Saturday, July 18, 2009

Black Philadelphia police sue over message board

Suing over a message board called the lawyer is likely just throwing everything on the wall to see what sticks.

An association of black police officers has sued the Philadelphia Police Department in federal court for allowing its officers to post "blatantly racist . . . and offensive" content on a popular Web site devoted to law enforcement topics.

The suit, filed Wednesday, says, which bills itself as "the voice of the good guys," was founded by a Philadelphia police sergeant who uses the screen name "McQ" and "encourages the racially offensive conduct."

The Guardian Civic League also sued McQ and the 10-year-old Web site, a forum where officers discuss crime news, police gossip, current events and other topics, often in profane and humorous rants.

Guardian Civic League attorney Brian Mildenberg said that black officers had long reviled the site and that complaints had been been lodged with current and past police administrations to no avail.

Even the word domelights, which normally refers to the police lights on top of cruisers, has taken on an "insulting connotation" among black officers, according to the lawsuit.

The lawsuit cites several posts, including one showing slain white officers next to black suspects and the headline "Guns Don't Kill People, Dangerous Minorities Do."

Mildenberg said white officers post and moderate the forums while on duty and on department computers, creating "a racially hostile environment."

"It's the same thing as you can't hang racist material in the workplace," he said.

If he kept it to that he may have a case against any individual he can point to as using company computers for unauthorized use. But then he steps into it with PC nonsense that unless he gets the most liberal of judges wouldn't pass the speech test.

Mildenberg said there was no First Amendment protection on an employer's computer. "The employer owns your e-mail, your computer," he said.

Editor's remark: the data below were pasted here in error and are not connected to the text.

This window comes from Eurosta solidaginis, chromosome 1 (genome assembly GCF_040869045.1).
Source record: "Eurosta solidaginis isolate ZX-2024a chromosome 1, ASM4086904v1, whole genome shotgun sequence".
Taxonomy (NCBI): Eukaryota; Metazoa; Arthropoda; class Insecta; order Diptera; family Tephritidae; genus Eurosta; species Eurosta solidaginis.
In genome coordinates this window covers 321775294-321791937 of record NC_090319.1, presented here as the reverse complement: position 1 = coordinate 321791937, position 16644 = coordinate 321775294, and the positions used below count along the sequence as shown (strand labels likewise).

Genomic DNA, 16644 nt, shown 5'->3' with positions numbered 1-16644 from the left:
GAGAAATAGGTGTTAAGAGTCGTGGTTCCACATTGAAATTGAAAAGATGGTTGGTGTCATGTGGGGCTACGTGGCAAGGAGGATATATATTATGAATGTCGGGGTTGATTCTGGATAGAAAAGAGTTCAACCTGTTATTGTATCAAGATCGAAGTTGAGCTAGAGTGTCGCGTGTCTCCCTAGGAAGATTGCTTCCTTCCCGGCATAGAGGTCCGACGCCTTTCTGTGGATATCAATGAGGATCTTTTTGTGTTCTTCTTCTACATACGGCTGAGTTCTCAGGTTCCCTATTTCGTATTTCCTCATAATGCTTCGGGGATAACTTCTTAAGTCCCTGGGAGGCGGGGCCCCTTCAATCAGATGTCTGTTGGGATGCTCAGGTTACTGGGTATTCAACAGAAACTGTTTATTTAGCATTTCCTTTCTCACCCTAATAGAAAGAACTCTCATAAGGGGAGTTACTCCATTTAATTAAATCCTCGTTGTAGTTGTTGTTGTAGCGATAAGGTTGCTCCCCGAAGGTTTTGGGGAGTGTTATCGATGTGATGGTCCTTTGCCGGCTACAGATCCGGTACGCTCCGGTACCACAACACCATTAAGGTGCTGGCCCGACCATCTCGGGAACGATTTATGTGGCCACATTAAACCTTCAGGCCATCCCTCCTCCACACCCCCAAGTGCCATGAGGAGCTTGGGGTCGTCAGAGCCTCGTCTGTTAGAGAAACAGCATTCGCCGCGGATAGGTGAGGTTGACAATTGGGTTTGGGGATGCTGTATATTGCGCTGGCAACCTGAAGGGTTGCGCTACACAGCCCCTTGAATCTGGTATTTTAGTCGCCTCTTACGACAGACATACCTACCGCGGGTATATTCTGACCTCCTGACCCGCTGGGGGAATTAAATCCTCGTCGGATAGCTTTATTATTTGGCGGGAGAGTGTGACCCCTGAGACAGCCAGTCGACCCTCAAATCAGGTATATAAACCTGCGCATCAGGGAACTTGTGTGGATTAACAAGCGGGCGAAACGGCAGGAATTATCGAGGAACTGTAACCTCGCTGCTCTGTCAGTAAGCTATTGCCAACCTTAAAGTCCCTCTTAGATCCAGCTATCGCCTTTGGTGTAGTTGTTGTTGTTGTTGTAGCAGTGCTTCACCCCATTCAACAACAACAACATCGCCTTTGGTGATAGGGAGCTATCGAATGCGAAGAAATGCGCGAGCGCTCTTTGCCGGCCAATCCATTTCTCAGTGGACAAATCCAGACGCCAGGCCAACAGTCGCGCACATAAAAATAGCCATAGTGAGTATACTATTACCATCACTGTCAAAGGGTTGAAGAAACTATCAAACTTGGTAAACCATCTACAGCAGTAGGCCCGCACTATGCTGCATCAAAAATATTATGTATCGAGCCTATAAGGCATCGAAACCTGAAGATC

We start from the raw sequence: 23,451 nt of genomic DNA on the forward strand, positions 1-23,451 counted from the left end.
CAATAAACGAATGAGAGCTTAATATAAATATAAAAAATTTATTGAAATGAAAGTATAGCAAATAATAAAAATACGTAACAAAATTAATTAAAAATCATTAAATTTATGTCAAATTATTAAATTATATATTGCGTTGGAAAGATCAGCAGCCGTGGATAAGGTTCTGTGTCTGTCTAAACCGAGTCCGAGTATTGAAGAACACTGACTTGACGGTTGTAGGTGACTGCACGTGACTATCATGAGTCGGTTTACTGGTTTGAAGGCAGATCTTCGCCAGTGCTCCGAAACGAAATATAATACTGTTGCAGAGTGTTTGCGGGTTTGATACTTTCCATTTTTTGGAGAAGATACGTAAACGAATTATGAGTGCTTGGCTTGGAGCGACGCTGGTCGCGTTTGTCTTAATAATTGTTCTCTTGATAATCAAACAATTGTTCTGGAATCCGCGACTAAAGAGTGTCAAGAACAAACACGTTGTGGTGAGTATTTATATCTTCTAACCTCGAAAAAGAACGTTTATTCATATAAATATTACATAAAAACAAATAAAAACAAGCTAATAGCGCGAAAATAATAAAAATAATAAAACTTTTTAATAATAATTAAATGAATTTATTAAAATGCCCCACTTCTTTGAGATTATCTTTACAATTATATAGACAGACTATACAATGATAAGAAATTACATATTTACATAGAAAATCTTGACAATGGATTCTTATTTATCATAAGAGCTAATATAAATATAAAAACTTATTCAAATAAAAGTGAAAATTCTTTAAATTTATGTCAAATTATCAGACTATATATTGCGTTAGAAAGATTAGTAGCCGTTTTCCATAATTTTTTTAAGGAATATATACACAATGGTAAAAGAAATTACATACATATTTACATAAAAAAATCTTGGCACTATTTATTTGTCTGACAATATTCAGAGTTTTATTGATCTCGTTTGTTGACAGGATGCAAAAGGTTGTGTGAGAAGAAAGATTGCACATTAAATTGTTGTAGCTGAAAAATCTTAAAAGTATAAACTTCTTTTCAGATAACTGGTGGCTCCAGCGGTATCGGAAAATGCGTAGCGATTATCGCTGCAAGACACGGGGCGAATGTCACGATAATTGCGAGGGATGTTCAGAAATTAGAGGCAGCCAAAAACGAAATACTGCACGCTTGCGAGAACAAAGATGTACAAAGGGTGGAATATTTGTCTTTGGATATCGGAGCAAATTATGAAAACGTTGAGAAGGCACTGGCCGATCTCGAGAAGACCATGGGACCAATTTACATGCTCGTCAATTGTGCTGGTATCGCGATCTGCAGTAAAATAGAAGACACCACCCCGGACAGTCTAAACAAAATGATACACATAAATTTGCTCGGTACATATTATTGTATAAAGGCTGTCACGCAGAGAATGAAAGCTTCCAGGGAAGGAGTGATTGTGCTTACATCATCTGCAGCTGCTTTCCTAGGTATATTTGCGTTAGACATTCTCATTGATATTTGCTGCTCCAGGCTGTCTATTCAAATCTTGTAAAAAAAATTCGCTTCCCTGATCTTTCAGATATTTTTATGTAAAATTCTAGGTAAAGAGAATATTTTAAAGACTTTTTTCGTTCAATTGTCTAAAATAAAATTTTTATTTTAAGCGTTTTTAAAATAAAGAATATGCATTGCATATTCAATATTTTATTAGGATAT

Police policy also should prohibit officers from posting racist material on their own time, he said. Regulations require officers "to avoid engaging in racially offensive speech or conduct in public," according to the lawsuit.

The site is open to the public, and some posters have identified themselves as black officers and weighed in on racially charged discussions.

Other comments cited by Mildenberg were more reasoned but still racially sensitive.

The class-action suit, filed on behalf of 2,300 black Philadelphia police officers, asks the court to order the Police Department to ban officers from operating Domelights or posting racially insensitive material.

You shut down the site, someone else opens up another probably overseas, how will you police who is posting what on their own time? How will you track down those who are posting on their now? If you thought the atmosphere was highly charged now, wait till you start trying to hunt down officers that posted "offensive" posts.

This is highly unreasonable and mostly likely unlawful because then you are heading into freedom of speech and expression issues that can't be curtailed due to you being offended.

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